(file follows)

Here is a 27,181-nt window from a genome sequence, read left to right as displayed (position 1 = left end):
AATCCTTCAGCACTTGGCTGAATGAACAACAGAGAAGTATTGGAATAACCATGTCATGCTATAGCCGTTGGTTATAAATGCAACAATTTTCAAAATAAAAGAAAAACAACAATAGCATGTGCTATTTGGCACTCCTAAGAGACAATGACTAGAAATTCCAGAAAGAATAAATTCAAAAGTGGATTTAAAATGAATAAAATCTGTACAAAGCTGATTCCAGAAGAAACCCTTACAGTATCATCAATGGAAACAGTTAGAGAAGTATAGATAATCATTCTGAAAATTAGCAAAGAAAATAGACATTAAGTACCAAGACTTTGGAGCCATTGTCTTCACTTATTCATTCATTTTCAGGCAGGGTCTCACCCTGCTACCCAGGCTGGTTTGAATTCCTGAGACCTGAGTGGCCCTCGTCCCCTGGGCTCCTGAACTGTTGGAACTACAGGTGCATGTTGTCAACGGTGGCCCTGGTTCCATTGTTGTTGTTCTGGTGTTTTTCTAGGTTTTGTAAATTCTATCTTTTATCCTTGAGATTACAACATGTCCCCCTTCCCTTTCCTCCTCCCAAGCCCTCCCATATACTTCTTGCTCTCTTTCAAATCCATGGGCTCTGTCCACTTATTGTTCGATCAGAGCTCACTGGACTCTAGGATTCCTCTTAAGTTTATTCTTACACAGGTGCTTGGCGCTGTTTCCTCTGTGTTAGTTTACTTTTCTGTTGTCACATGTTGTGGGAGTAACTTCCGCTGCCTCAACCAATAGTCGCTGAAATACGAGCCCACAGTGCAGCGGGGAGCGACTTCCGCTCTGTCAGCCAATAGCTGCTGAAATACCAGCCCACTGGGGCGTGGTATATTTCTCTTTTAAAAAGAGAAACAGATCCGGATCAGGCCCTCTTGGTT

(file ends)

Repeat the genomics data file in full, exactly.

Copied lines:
Here is a 27,181-nt window from a genome sequence, read left to right as displayed (position 1 = left end):
AATCCTTCAGCACTTGGCTGAATGAACAACAGAGAAGTATTGGAATAACCATGTCATGCTATAGCCGTTGGTTATAAATGCAACAATTTTCAAAATAAAAGAAAAACAACAATAGCATGTGCTATTTGGCACTCCTAAGAGACAATGACTAGAAATTCCAGAAAGAATAAATTCAAAAGTGGATTTAAAATGAATAAAATCTGTACAAAGCTGATTCCAGAAGAAACCCTTACAGTATCATCAATGGAAACAGTTAGAGAAGTATAGATAATCATTCTGAAAATTAGCAAAGAAAATAGACATTAAGTACCAAGACTTTGGAGCCATTGTCTTCACTTATTCATTCATTTTCAGGCAGGGTCTCACCCTGCTACCCAGGCTGGTTTGAATTCCTGAGACCTGAGTGGCCCTCGTCCCCTGGGCTCCTGAACTGTTGGAACTACAGGTGCATGTTGTCAACGGTGGCCCTGGTTCCATTGTTGTTGTTCTGGTGTTTTTCTAGGTTTTGTAAATTCTATCTTTTATCCTTGAGATTACAACATGTCCCCCTTCCCTTTCCTCCTCCCAAGCCCTCCCATATACTTCTTGCTCTCTTTCAAATCCATGGGCTCTGTCCACTTATTGTTCGATCAGAGCTCACTGGACTCTAGGATTCCTCTTAAGTTTATTCTTACACAGGTGCTTGGCGCTGTTTCCTCTGTGTTAGTTTACTTTTCTGTTGTCACATGTTGTGGGAGTAACTTCCGCTGCCTCAACCAATAGTCGCTGAAATACGAGCCCACAGTGCAGCGGGGAGCGACTTCCGCTCTGTCAGCCAATAGCTGCTGAAATACCAGCCCACTGGGGCGTGGTATATTTCTCTTTTAAAAAGAGAAACAGATCCGGATCAGGCCCTCTTGGTT